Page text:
A year when our children knew life differently
To be etched in their memory,
Perhaps without the pandemic
A taste of life we would not have known
As parents, we tried our best
To foster a spirit of trust, faith and strength
To counter the air of fear and uncertainty
We made efforts to help them see
The silver lining in the darkest of clouds
To transform the lockdown into a time to heal the unseen wounds.
To cherish the flexibility and the slow pace,
Of living life beyond the normal race
Going back to the basics and simplicity
Plain home-cooked meals,
Shopping for bare necessities
`Less is more’ was on full score
No alarms to jolt us up
Savouring ‘no-rush’ breakfasts
The joy of changing into pjs after the morning shower
Basking in the sun during the lunch hour
Laughing out loud way past the bedtime with vigour
The sun-soaked energy still steady in its power
No frantic rush to book and plan holidays,
Sitting back to watch old movies together instead
Away from peer pressure, competition and the chase
Away from plush constructs
Into the safety of nature and open space
Meeting friends and family, yes, on screen
But like never before we have seen or been
Choosing connection over triviality,
Compassion over pettiness,
Love over fear
Picking new possibilities which were lost in time
Taking care of ourselves, we learnt, is not a crime
The valour of the frontline crew knew no bounds
They became family for those fighting for life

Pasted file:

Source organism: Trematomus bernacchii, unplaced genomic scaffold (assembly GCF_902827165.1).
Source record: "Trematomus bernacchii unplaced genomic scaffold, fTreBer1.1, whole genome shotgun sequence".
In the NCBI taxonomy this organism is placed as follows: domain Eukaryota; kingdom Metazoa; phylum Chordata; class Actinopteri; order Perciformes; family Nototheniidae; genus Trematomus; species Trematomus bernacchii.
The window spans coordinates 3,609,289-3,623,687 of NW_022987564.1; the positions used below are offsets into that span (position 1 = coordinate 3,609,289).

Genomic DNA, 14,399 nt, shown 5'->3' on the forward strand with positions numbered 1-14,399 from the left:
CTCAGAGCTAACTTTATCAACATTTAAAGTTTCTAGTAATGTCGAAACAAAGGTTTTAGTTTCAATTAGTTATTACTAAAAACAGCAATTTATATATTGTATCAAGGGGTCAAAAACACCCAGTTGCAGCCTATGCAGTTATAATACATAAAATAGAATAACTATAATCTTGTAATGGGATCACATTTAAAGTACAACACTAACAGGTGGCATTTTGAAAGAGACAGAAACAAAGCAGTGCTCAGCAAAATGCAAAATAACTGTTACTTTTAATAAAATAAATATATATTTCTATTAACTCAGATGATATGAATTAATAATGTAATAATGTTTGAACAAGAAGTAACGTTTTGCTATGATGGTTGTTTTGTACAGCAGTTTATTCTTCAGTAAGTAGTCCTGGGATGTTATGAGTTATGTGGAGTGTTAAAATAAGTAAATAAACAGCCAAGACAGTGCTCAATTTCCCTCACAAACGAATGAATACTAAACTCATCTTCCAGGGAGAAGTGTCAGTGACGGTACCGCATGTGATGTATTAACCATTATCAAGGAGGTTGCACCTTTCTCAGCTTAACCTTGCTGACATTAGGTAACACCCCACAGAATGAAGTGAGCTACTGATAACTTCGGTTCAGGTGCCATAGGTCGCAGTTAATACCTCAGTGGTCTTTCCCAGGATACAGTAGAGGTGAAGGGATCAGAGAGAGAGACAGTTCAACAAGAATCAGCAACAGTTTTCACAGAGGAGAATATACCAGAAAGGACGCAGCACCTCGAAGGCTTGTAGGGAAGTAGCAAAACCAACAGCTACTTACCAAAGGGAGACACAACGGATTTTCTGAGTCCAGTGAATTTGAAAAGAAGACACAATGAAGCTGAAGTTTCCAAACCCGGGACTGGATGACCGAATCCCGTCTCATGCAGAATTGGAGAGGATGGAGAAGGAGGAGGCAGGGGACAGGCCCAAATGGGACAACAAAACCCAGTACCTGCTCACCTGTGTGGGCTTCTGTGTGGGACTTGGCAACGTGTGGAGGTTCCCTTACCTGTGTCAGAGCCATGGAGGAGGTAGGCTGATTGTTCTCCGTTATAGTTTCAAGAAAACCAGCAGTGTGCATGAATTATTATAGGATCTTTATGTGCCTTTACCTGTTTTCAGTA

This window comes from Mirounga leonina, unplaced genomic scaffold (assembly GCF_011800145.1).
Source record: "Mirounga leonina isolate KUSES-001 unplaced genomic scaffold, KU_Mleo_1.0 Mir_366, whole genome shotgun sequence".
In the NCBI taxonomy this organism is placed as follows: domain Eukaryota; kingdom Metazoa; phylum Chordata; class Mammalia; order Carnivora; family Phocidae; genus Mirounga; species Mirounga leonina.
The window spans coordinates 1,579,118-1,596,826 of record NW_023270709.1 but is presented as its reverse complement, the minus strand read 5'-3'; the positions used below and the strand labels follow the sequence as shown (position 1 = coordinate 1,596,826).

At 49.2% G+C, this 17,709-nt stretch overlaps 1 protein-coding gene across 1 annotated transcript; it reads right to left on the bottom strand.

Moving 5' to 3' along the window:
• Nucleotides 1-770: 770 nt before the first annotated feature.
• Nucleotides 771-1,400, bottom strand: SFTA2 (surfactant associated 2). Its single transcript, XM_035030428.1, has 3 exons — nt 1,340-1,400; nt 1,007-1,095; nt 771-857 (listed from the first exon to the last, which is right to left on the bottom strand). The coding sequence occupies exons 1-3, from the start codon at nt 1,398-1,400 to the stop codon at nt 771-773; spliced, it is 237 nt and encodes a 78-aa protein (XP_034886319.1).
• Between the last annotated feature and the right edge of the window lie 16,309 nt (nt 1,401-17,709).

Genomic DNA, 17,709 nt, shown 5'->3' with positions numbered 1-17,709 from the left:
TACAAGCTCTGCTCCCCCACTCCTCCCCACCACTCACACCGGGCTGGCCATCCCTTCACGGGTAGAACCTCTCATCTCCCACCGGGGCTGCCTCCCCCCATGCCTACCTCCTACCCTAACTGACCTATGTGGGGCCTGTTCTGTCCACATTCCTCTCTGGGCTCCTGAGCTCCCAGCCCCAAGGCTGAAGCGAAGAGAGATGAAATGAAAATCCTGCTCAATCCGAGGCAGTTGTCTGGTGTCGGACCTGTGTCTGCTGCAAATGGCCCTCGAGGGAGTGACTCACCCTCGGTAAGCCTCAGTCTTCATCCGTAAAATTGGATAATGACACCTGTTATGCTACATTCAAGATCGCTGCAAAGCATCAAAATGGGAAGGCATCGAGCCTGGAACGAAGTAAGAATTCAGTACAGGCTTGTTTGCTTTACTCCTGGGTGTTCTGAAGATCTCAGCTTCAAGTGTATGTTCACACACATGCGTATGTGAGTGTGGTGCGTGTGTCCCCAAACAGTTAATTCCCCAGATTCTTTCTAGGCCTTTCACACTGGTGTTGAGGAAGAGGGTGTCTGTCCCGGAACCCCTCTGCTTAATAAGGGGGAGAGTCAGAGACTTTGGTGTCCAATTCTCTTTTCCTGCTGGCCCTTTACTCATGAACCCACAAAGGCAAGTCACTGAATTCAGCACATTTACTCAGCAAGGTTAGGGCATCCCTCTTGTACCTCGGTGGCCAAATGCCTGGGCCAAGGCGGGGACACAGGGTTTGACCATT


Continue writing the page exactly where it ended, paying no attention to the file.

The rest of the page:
Clapping for the NHS and painted rainbows we held
Little gestures to thank the caring hands which toiled
As we hurt from losing loved ones,
Missed our life we once had,
and wondered what more would unfold,
We sank into what matters most
These were moments so precious
To be etched in their memory and ours
The earth breathed
We may have after all,
Taken a few steps to heal the unseen wounds.
A microbe. And that’s what it took to bring the human species down to a lockdown. We have been thrown into the COVID-19 pandemic, something this generation had never experienced in this magnitude before. Normal life as we knew it is suspended indefinitely. The whole of humanity is in this together without any exceptions of caste, creed, religion, colour, race, political orientation, sexual orientation- one and all in a way which we witness only in movies. The image of a gigantic UFO towering over the earth fills my vision. I only wish the world came together not under such dire circumstances but in a manner which was more pleasant. We were not prepared to handle this crisis and it’s almost like taking one day at a time but also having to plan and prepare for the next several weeks. Tesco yesterday breathed panic. It was the morning after the government announced of indefinite school closure. I had run out of milk and came home without one. The milk aisles in Tesco and Co-op were empty. I didn’t have the time to search elsewhere as I needed to get back to start my work-from-home day.